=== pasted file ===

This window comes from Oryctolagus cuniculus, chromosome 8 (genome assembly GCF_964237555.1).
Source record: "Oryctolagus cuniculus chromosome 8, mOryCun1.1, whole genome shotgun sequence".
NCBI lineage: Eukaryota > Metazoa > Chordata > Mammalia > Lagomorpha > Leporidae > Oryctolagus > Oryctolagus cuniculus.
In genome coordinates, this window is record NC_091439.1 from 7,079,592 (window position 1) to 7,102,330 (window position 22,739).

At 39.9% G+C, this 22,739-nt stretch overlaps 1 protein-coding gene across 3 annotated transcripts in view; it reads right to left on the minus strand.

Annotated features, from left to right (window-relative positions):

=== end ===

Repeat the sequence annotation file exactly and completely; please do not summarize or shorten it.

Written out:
This window comes from Oryctolagus cuniculus, chromosome 8 (genome assembly GCF_964237555.1).
Source record: "Oryctolagus cuniculus chromosome 8, mOryCun1.1, whole genome shotgun sequence".
NCBI lineage: Eukaryota > Metazoa > Chordata > Mammalia > Lagomorpha > Leporidae > Oryctolagus > Oryctolagus cuniculus.
In genome coordinates, this window is record NC_091439.1 from 7,079,592 (window position 1) to 7,102,330 (window position 22,739).

At 39.9% G+C, this 22,739-nt stretch overlaps 1 protein-coding gene across 3 annotated transcripts in view; it reads right to left on the minus strand.

Annotated features, from left to right (window-relative positions):